Journal of Cutaneous and Aesthetic Surgery

REVIEW ARTICLES
Year
: 2018  |  Volume : 11  |  Issue : 2  |  Page : 67--72

Fat busters: Lipolysis for face and neck


Abhay Talathi, Prajakta Talathi 
 SkinSpace Clinic, Mumbai

Correspondence Address:
Dr. Abhay Talathi
19 Alankar, 2nd Floor, Goregaon West, Mumbai-400104. Ph: 9769585491

Abstract

Persistence and hypertrophy of fat pads particularly of the face and neck region disturb beauty proportions, thus demand treatments. Phosphatidylcholine and deoxycholic acid are the most commonly used solutions for injection lipolysis. As we stand today, sodium deoxycholate preparation is approved by the US Food and Drug Administration for the same. This article describes the correct use of solution to achieve fat reduction and ensure safety. Complete details of patient selection, assessment, dosing, and injection techniques are described in this article. A brief note on posttreatment care and complications is also provided.



How to cite this article:
Talathi A, Talathi P. Fat busters: Lipolysis for face and neck.J Cutan Aesthet Surg 2018;11:67-72


How to cite this URL:
Talathi A, Talathi P. Fat busters: Lipolysis for face and neck. J Cutan Aesthet Surg [serial online] 2018 [cited 2021 Dec 5 ];11:67-72
Available from: https://www.jcasonline.com/text.asp?2018/11/2/67/240028


Full Text



 Introduction



The demand for fat reduction injections in aesthetic therapies has always been on the rise. Persistence and hypertrophy of fat pads particularly of the face and neck region disturb beauty proportions, thus demand treatments. An effective reduction of this fat shall help individuals achieve better appearance and the desired contoured face and neck.

The history of use of fat-reducing injections goes way back in 1960s when phosphatidylcholine was first isolated in Ukraine[1] and subsequently used for dissolving fat. Initially, a formulation consisting mainly of lipid phosphatidylcholine dissolved in the bile salt deoxycholate was used as an intravenous medication to prevent or treat fat embolism.

 History in Aesthetic Use[

1]



In Italy, at the end of the 1980s, Dr. Sergio Maggiori began to use phosphatidylcholine in the infiltration of xanthelasma with satisfactory results. He presented this method at the Fifth International Mesotherapy Congress in Paris in 1988. In 1995, the Brazilian dermatologist, Dr. Patricia Rittes, treated her own lower eye pads by injecting phosphatidylcholine under her eyes. In 2003, “Network Lipolysis” was founded in Germany by Ulrich Bunzek and Dirk Brandl, and with this started the European investigation of the scientific background of this new aesthetic therapy. As we stand today, sodium deoxycholate preparation is approved by the US Food and Drug Administration (USFDA) for the reduction of persistent submental fat.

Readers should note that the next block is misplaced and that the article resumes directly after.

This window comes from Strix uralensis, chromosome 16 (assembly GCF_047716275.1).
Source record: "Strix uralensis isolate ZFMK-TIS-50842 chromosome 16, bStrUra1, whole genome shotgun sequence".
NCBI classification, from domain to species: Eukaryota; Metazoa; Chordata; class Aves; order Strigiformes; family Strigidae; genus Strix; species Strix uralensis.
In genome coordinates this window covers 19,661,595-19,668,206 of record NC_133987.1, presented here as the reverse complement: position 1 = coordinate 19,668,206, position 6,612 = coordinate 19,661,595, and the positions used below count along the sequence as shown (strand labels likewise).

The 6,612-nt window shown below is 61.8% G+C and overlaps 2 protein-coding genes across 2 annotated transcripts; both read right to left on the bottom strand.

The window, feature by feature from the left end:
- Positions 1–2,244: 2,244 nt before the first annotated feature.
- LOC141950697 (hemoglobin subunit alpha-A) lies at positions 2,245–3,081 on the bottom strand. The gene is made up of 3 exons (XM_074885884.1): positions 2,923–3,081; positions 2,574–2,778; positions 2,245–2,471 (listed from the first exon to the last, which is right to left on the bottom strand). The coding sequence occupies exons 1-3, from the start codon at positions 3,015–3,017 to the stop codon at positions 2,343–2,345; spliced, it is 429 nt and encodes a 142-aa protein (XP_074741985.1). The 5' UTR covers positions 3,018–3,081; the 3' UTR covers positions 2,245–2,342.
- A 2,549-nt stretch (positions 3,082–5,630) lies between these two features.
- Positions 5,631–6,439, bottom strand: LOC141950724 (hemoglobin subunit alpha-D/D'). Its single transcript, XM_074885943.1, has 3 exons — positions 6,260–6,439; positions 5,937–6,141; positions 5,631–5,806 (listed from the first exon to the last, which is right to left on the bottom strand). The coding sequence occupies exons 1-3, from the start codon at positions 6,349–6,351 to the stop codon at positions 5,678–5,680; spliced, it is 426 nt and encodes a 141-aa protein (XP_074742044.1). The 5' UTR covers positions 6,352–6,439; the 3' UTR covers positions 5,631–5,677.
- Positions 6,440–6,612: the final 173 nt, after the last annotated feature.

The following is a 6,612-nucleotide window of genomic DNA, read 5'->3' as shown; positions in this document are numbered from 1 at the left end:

Various Fat-Dissolving Substances



Phosphatidylcholine

Phosphatidylcholine[1],[2] is the most important and essential phospholipid in the human body. It facilitates the emulsification of fat into the tiniest particles within the nanosphere, enabling the absorption and transportation of fat. After subcutaneous injections of phosphatidylcholine into fat tissue, the adipocytes burst and phosphatidylcholine increases the secretion of triaglycerol-rich lipoproteins.

Deoxycholic acid

Deoxycholic acid is a component of human bile acid, which plays a vital role in emulsification and digestion of fat in the intestine. Rotunda and colleagues[2] demonstrated that externally developed deoxycholic acid physically disrupts the cell membrane of adipocytes causing cell death and that relatively protein-poor tissue such as fat is more sensitive to the cytolytic effects of deoxycholic acid than relatively protein-rich tissues such as skin and muscle. Clinical efficacy and safety of deoxycholic acid have been established by multiple studies.

Deoxycholic acid injection[3] (Kybella in the United States) was approved in 2015 as a first-in-class injectable drug for improving the appearance of double chin associated with submental fat.

 Concentration of Substances



On reviewing literature, one realizes that multiple variable combinations of both deoxycholic acid and phosphatidylcholine have been tried. Some standard combinations are as follows.

Lipostabil[4] contains phosphatidylcholine (50mg/mL) together with deoxycholic acid, sodium hydroxide, sodium chloride, α-tocopherol, benzyl alcohol, and ethanol.

Kybella contains deoxycholic acid (10mg/mL).[3]

GeoLysis contains deoxycholic acid (10mg/mL).

 Mechanism of Action[

5]



Following injection of lipolytic solution, the adipocyte cell wall is destroyed, resulting in the cascade of inflammatory necrosis of cell and reduction in the size of adipocytes. Inflammatory cascade also results in fibroblast migration and stimulation, resulting in buildup of more collagen [Figure 1].{Figure 1}

 Indications



Persistent submental fat: Clinically manifests as moderate-to-severe convexity or fullness inferior to jawline, also termed as a double chin appearance. Till date, the use of injection lipolysis is approved by the USFDA only in the reduction of persistent submental fat [Figure 2].{Figure 2}

Other face and neck fat pads: Facial fats like cheek, chin and jaw fat pads are injected by few physicians as off-label indications. The results of these indications are variable and techniques are not standardized as that of submental fat injection.

A few cases of injection of fat busters in lipoma and male breasts are also reported.

As the most published data exist on double chin fat reduction, we have explained the detailed technique for it in the following sections.

Contraindications: No Absolute Contraindications exist for procedure. It can be avoided if there is infection at the site of injection entry. It should not be done in patients not willing to accept the downtime of the procedure and having unrealistic expectations.

 Patient Assessment



Patient assessment[6] is carried out by observing for submental fullness in frontal and profile view of face with Frankfort plane being parallel to the floor. Convexities are observed and graded as follows so as to decide dosing schedule for the patients and setting expectations right.

Double Chin Rating Scale (Adopted from Ref. [3])

 Preparation and Markings



Double chin fat is located anterior to platysma muscle. Thus, before marking the injection site, the patient is asked to contract platysma muscle so that fat is palpated (platysma muscle is used when the patient moves jaw inferiorly while loudly saying “Eee”).